Texas Limited Liability Company Attorneys
Count on our business attorneys to help with your limited liability corporation
One of the most common business structures we see in our business law practice is the limited liability company (LLC). Combining the protection of a corporation with the simplicity and ease of use of a smaller organization, an LLC is arguably the most versatile way to organize a business.
Our Houston business attorneys at Brewer & Pritchard, P.C. can answer all your questions about LLCs and whether such a business organizational structure makes the most sense for your company. We have extensive experience with all the legal challenges surrounding limited liability companies and can honestly answer all your questions.
What are the benefits and drawbacks of a limited liability company?
Much like a corporation, an LLC is a legal entity distinct from its individual owner or owners. Organizing your business as an LLC has several benefits, including:
- The owners, called members, are not generally required to pay the LLC’s debts with their own money. In other words, your personal assets are protected.
- For tax purposes, an LLC has significant flexibility. The members can choose to file as partners in a partnership or as a corporation. How the LLC will be treated for tax purposes is normally laid out in an operating agreement.
- Requirements for compliance are generally less stringent for LLCs than corporations, which means it’s easier to form this type of business, easier to scale and easier to stay in good legal standing.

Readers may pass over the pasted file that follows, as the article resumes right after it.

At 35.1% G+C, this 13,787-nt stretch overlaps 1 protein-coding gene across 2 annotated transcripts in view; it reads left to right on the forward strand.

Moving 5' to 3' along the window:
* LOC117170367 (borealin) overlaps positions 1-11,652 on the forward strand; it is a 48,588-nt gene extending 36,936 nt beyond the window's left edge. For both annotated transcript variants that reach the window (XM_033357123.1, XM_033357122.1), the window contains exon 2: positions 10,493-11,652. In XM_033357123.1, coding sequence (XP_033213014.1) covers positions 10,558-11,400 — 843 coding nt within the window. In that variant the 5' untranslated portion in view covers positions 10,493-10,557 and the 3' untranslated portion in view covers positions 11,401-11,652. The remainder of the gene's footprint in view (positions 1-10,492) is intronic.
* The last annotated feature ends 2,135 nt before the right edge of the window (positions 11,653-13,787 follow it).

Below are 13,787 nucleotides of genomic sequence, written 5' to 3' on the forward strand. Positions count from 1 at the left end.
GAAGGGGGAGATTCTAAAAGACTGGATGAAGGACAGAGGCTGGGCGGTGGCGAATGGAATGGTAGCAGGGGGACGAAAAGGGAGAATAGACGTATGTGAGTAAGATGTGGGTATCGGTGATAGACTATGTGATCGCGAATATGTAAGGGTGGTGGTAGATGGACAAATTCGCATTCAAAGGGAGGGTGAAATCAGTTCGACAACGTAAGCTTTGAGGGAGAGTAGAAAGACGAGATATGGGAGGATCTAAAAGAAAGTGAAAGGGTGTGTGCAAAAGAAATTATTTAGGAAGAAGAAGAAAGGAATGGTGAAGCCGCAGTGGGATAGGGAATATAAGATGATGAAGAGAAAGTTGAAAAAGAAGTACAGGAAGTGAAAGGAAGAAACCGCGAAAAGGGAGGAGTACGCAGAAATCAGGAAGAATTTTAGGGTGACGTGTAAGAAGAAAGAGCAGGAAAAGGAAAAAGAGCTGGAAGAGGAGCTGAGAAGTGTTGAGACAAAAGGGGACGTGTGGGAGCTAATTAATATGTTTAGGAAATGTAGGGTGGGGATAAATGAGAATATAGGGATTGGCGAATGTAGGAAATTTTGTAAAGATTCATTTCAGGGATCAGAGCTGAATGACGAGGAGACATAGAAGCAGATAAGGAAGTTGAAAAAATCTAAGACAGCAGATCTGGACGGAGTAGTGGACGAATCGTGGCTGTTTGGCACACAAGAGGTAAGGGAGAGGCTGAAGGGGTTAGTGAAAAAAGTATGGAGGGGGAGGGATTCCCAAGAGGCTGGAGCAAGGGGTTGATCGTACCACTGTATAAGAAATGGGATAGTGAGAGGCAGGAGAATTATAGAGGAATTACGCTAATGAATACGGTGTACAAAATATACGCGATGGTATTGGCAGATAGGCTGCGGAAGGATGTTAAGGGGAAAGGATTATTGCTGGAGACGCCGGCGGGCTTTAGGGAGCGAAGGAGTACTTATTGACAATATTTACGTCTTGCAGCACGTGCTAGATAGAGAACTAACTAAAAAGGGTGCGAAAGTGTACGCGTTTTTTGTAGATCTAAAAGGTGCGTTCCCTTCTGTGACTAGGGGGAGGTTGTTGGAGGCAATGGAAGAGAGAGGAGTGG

While LLCs are some of the most versatile business organization models available, they do have some drawbacks:
- Because an LLC is not treated as a separate entity for tax purposes, the owners are typically taxed on the company’s income as though it were their personal income. This means the members pay taxes at the self-employment level rather than the corporate level.
- Unlike corporations, which generally have directors, managers and other well-defined roles, LLCs are vulnerable to confusion regarding who is responsible for making decisions, signing contracts and so on.
- Depending on your jurisdiction, your LLC may cease to exist if a member departs, which is distinct from a corporation in which the company continues to exist even if a shareholder departs.
All these drawbacks can be combated if your LLC has a strong operating agreement. That’s just one reason why you should consult with an experienced business lawyer before organizing your company as an LLC.
Professionals in Texas trust us when it matters most. Contact our law firm.
With more than 90 years of combined legal experience, our attorneys have the knowledge and the skills to help you effectively address all your business organization needs. We’ve worked with companies of all sizes and can recommend whether an LLC is right for your business. If so, we advise you on how best to organize your business venture.
Discover what our law firm can do for your business. Contact us online or call 713-209-2950 to schedule your case evaluation with an experienced, business attorney you can trust. We proudly represent clients nationwide.